Steelers TE Heath Miller Will Be A Focal Point This Year

GLENDALE, AZ - OCTOBER 23: Tight end Heath Miller #83 of the Pittsburgh Steelers makes a leaping reception over linebacker Daryl Washington #58 of the Arizona Cardinals during the third quarter of the NFL game at the University of Phoenix Stadium on October 23, 2011 in Glendale, Arizona. The Steelers defeated the Cardinals 32-20. (Photo by Christian Petersen/Getty Images)

The talk Thursday seemed to be about reports indicating the tight end could be a big part of offensive coordinator Todd Haley's offense.

That's assuming Haley feels the "focal" points of the offense are the guys throwing and/or moving the ball in a forward (hopefully) direction. Because it's not as if Miller was only a situational player. In fact, one could make the argument he's been the team's offensive MVP the last two years.

A fact unknown by today's "Jimmy Graham is a tight end" thinking fans and media is tight ends are also used to block. In Miller's case, due to the gaunt nature of the Steelers' pass protection units, he was required to block. Things got so bad from a protection standpoint at times the last two years, Miller had to line up in the backfield, which is almost the same as saying "Ok, we know you're going to get in the backfield, so we're surrendering our position on the line and protecting the spot we know our quarterback will be when you get back here."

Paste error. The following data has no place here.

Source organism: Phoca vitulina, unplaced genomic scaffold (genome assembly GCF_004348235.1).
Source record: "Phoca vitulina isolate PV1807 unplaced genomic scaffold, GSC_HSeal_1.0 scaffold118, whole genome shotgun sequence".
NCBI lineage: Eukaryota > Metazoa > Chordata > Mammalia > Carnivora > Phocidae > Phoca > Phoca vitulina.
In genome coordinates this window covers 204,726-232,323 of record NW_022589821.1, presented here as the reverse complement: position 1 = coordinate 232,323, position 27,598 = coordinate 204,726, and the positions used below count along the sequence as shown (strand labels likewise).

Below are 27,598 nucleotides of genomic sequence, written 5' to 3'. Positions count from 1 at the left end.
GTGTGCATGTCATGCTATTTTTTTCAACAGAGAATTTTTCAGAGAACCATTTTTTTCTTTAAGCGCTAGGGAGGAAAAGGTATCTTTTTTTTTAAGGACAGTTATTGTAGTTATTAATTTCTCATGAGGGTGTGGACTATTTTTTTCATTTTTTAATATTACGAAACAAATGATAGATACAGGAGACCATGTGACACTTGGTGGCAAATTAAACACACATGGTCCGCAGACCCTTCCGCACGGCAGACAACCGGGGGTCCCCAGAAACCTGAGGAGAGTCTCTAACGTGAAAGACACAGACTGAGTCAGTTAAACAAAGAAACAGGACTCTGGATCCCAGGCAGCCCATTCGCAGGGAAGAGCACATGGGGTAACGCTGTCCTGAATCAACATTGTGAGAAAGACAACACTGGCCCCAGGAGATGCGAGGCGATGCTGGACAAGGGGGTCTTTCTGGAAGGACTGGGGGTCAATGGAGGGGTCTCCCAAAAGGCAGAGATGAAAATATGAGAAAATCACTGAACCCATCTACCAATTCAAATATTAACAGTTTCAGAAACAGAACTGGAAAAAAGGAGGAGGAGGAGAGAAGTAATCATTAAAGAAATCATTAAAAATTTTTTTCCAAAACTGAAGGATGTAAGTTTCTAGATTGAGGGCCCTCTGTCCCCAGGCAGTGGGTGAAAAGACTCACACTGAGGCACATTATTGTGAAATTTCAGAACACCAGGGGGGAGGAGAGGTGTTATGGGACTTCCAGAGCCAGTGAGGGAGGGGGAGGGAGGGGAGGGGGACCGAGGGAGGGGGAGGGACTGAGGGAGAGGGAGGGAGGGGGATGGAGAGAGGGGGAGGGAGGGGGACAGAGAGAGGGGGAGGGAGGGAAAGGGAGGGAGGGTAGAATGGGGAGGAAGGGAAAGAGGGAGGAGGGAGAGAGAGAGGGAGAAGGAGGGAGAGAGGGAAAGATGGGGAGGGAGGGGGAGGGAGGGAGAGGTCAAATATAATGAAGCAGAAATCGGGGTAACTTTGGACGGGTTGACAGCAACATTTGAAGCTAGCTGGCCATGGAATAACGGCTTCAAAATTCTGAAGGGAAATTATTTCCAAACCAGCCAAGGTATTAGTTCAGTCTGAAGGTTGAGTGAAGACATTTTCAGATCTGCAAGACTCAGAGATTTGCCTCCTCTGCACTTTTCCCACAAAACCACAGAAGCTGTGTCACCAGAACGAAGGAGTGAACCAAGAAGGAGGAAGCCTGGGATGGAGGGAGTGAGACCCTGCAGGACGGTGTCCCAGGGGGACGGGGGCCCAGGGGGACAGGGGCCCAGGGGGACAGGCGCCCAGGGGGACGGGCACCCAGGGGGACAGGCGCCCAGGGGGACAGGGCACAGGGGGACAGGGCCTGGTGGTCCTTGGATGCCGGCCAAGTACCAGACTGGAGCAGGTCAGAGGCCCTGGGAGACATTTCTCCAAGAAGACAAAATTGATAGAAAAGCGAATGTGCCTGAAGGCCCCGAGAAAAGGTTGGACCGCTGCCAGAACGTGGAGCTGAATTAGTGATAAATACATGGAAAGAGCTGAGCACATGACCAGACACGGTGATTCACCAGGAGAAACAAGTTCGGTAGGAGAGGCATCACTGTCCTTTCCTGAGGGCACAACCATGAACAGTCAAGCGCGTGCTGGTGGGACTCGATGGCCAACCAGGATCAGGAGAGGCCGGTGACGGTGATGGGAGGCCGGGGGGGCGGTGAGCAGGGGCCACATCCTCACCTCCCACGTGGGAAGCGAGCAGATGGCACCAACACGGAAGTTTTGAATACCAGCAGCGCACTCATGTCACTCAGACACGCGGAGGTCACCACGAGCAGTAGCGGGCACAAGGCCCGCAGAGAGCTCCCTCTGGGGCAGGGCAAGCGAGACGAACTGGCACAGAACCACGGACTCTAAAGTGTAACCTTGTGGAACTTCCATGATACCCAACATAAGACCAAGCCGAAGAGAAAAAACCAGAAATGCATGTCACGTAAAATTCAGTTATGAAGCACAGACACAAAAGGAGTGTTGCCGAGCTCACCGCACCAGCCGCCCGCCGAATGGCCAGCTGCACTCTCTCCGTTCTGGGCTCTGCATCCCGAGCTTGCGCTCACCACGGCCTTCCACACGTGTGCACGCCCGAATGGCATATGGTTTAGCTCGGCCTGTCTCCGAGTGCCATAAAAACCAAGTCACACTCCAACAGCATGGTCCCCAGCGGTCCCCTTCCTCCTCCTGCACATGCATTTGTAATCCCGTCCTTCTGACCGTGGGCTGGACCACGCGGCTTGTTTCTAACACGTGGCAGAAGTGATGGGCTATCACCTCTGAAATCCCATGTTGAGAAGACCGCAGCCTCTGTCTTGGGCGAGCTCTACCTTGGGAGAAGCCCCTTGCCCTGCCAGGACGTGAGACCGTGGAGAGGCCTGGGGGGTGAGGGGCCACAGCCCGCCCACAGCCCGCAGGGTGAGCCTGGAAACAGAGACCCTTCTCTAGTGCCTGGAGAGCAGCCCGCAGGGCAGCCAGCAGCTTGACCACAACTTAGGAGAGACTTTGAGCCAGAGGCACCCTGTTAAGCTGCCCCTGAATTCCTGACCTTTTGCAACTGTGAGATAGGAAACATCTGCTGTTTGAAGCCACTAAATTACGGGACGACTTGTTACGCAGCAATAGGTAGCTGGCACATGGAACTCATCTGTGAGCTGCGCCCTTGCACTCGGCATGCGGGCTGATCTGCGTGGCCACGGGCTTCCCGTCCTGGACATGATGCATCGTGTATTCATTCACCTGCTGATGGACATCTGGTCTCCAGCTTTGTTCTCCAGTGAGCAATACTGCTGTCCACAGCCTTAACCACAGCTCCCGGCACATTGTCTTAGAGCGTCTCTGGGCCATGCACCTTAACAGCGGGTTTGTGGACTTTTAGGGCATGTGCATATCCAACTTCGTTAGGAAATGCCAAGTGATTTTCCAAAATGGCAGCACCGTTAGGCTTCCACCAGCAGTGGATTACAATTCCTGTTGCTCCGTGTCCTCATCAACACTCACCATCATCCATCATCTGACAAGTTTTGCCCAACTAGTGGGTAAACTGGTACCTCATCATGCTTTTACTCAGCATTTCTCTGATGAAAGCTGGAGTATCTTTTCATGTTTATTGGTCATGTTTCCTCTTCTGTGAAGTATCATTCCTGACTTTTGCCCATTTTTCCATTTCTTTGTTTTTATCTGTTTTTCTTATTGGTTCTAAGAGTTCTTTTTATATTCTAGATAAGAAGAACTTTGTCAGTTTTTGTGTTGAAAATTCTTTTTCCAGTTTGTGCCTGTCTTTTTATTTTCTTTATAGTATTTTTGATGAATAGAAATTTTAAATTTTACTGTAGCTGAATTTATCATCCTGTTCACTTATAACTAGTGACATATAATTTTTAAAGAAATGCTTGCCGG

Miller has been a focal point, just not in a way we're used to seeing on more vertically able teams.

That's just clearing the air, I'm not trying to suggest Haley is unaware of any of that. The recent theory, though, is geared more around getting Miller to release off the line and do what the Vernon Davis's of his position do often; catch the ball. Throw a little balance into the position, have him catch and block, you're looking at a real offensive focus; giving opposing defenses one less thing to focus on.

The Steelers' Week 8 win over New England has been discussed on BTSC so often the W, N and E keys are wearing off my keyboard. Miller's contribution to that victory was an excellent blend of his ability (finding open spots in a porous Patriots zone defense) Roethlisberger's vision and capitalistic approach (never take a loss, always gain something) and quality playcalling (release split receivers deeper, get size advantage mismatches on linebackers in space). It led to Miller's most productive game of the year.

He doesn't need to produce Rob Gronkowski-like numbers. I would argue he doesn't need any more of a visually prominent role. He just needs to be put into routes. Good things happen when Miller is moving down the field.

It sure cools a blitz off. Miller dropping over the top of aggressive, gap-filling linebackers for a grab-and-lean for seven yards is a nice little play. A little chip on the line, followed by a quick turn and release can be good for five yards on first down with a running formation on the field (read: unpredictable production).

More than anything, Miller's consistent release from the line of scrimmage, coupled with a commitment to running in the necessary situations (i.e. 3rd-and-1, times when you're supposed to run) draw eyes toward him. Instead of castling a rook like Miller to a king like Roethlisberger, slash him down the field.

You know, be an offensive offense instead of a defensive one.

Hey, maybe Miller can be thought of on the same level as legends like Jimmy Graham afterall. This new wave idea of balance at the position could pan out.


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